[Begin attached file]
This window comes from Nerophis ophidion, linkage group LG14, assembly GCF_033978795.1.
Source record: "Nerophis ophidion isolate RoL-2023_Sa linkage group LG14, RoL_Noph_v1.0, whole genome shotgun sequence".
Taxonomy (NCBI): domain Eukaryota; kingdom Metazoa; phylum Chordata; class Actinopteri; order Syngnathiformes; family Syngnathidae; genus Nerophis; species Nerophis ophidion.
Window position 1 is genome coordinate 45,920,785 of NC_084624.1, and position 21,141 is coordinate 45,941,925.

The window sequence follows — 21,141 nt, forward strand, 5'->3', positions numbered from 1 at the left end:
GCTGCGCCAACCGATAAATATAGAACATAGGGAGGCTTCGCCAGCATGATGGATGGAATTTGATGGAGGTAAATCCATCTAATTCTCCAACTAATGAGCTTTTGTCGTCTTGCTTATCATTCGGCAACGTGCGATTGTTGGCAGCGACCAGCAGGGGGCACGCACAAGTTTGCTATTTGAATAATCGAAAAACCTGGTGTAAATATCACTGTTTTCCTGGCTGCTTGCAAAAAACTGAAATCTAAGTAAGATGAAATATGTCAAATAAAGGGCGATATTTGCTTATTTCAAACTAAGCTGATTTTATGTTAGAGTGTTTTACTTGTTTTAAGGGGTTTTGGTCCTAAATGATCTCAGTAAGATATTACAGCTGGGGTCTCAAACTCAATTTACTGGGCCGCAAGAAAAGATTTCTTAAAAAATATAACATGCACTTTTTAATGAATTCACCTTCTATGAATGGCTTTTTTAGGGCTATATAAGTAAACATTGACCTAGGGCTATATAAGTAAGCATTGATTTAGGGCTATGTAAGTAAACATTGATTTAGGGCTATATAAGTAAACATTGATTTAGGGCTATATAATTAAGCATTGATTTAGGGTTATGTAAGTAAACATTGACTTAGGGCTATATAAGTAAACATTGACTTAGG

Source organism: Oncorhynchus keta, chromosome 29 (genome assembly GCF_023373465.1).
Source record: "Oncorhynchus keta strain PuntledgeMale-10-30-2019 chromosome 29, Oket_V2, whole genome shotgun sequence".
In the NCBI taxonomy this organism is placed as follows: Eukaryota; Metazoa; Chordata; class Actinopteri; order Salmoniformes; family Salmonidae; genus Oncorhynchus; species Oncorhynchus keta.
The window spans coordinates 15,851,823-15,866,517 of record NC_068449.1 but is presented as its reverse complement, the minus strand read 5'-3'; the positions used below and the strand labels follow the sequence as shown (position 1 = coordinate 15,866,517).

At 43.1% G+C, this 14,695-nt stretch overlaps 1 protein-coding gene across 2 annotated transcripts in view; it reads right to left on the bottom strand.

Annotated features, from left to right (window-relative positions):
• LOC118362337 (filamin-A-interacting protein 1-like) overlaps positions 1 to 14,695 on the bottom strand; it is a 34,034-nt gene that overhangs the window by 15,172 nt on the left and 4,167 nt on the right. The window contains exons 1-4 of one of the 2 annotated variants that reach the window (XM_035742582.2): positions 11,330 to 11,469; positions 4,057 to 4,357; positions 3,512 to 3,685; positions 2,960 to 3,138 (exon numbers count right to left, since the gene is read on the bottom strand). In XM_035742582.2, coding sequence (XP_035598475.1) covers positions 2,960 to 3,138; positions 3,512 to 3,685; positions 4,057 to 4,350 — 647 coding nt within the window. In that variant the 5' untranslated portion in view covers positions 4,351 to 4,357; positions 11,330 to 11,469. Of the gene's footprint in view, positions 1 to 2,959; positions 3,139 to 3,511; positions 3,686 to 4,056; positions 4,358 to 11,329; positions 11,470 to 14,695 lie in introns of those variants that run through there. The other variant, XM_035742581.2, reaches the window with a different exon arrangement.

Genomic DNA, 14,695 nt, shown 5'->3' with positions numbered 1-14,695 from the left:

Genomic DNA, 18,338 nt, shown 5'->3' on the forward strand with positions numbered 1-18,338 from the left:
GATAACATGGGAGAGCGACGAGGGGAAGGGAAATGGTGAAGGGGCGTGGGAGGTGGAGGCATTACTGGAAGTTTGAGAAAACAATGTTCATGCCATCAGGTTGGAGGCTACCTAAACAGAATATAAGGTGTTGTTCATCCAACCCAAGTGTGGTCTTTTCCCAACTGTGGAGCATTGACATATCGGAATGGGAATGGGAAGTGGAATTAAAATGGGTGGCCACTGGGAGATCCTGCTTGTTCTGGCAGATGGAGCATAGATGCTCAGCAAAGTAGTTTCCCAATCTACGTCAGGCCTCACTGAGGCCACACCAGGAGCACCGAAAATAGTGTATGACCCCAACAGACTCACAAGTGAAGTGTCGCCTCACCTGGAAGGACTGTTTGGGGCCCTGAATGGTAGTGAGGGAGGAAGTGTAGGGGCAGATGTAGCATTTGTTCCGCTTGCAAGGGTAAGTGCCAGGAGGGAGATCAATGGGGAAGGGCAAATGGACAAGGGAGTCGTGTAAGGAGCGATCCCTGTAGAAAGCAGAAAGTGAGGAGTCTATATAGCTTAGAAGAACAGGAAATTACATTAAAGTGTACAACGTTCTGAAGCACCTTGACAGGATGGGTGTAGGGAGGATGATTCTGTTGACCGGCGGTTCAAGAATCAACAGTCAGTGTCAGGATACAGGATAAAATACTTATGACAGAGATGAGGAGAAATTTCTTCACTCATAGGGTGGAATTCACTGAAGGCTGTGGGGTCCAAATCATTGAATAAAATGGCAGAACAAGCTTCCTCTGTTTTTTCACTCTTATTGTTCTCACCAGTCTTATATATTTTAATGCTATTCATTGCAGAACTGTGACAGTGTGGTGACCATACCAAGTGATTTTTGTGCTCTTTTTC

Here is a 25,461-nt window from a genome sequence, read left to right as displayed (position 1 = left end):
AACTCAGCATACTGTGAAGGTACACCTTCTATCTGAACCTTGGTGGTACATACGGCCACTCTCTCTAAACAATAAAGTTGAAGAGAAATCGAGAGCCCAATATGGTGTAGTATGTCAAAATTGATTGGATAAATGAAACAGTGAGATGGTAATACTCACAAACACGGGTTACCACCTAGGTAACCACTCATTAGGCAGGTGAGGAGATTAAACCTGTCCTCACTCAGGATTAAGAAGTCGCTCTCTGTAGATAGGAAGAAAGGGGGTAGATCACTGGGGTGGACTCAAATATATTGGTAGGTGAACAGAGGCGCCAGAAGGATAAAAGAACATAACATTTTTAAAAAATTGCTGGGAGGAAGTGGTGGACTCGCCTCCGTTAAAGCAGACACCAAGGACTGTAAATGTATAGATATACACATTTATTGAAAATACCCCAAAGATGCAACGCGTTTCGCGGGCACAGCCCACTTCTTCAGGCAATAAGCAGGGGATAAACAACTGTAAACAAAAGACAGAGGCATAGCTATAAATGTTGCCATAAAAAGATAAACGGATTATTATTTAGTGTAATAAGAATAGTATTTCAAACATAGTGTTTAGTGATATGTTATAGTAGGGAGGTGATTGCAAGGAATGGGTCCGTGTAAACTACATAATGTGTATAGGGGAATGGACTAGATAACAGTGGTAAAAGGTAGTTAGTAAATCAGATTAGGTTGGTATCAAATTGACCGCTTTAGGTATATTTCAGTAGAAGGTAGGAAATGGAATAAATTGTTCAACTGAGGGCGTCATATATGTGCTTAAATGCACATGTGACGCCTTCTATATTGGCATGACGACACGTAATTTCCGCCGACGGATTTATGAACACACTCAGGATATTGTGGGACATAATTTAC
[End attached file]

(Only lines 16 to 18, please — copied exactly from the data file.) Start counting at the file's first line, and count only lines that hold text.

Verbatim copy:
GATAACATGGGAGAGCGACGAGGGGAAGGGAAATGGTGAAGGGGCGTGGGAGGTGGAGGCATTACTGGAAGTTTGAGAAAACAATGTTCATGCCATCAGGTTGGAGGCTACCTAAACAGAATATAAGGTGTTGTTCATCCAACCCAAGTGTGGTCTTTTCCCAACTGTGGAGCATTGACATATCGGAATGGGAATGGGAAGTGGAATTAAAATGGGTGGCCACTGGGAGATCCTGCTTGTTCTGGCAGATGGAGCATAGATGCTCAGCAAAGTAGTTTCCCAATCTACGTCAGGCCTCACTGAGGCCACACCAGGAGCACCGAAAATAGTGTATGACCCCAACAGACTCACAAGTGAAGTGTCGCCTCACCTGGAAGGACTGTTTGGGGCCCTGAATGGTAGTGAGGGAGGAAGTGTAGGGGCAGATGTAGCATTTGTTCCGCTTGCAAGGGTAAGTGCCAGGAGGGAGATCAATGGGGAAGGGCAAATGGACAAGGGAGTCGTGTAAGGAGCGATCCCTGTAGAAAGCAGAAAGTGAGGAGTCTATATAGCTTAGAAGAACAGGAAATTACATTAAAGTGTACAACGTTCTGAAGCACCTTGACAGGATGGGTGTAGGGAGGATGATTCTGTTGACCGGCGGTTCAAGAATCAACAGTCAGTGTCAGGATACAGGATAAAATACTTATGACAGAGATGAGGAGAAATTTCTTCACTCATAGGGTGGAATTCACTGAAGGCTGTGGGGTCCAAATCATTGAATAAAATGGCAGAACAAGCTTCCTCTGTTTTTTCACTCTTATTGTTCTCACCAGTCTTATATATTTTAATGCTATTCATTGCAGAACTGTGACAGTGTGGTGACCATACCAAGTGATTTTTGTGCTCTTTTTC

Here is a 25,461-nt window from a genome sequence, read left to right as displayed (position 1 = left end):
AACTCAGCATACTGTGAAGGTACACCTTCTATCTGAACCTTGGTGGTACATACGGCCACTCTCTCTAAACAATAAAGTTGAAGAGAAATCGAGAGCCCAATATGGTGTAGTATGTCAAAATTGATTGGATAAATGAAACAGTGAGATGGTAATACTCACAAACACGGGTTACCACCTAGGTAACCACTCATTAGGCAGGTGAGGAGATTAAACCTGTCCTCACTCAGGATTAAGAAGTCGCTCTCTGTAGATAGGAAGAAAGGGGGTAGATCACTGGGGTGGACTCAAATATATTGGTAGGTGAACAGAGGCGCCAGAAGGATAAAAGAACATAACATTTTTAAAAAATTGCTGGGAGGAAGTGGTGGACTCGCCTCCGTTAAAGCAGACACCAAGGACTGTAAATGTATAGATATACACATTTATTGAAAATACCCCAAAGATGCAACGCGTTTCGCGGGCACAGCCCACTTCTTCAGGCAATAAGCAGGGGATAAACAACTGTAAACAAAAGACAGAGGCATAGCTATAAATGTTGCCATAAAAAGATAAACGGATTATTATTTAGTGTAATAAGAATAGTATTTCAAACATAGTGTTTAGTGATATGTTATAGTAGGGAGGTGATTGCAAGGAATGGGTCCGTGTAAACTACATAATGTGTATAGGGGAATGGACTAGATAACAGTGGTAAAAGGTAGTTAGTAAATCAGATTAGGTTGGTATCAAATTGACCGCTTTAGGTATATTTCAGTAGAAGGTAGGAAATGGAATAAATTGTTCAACTGAGGGCGTCATATATGTGCTTAAATGCACATGTGACGCCTTCTATATTGGCATGACGACACGTAATTTCCGCCGACGGATTTATGAACACACTCAGGATATTGTGGGACATAATTTAC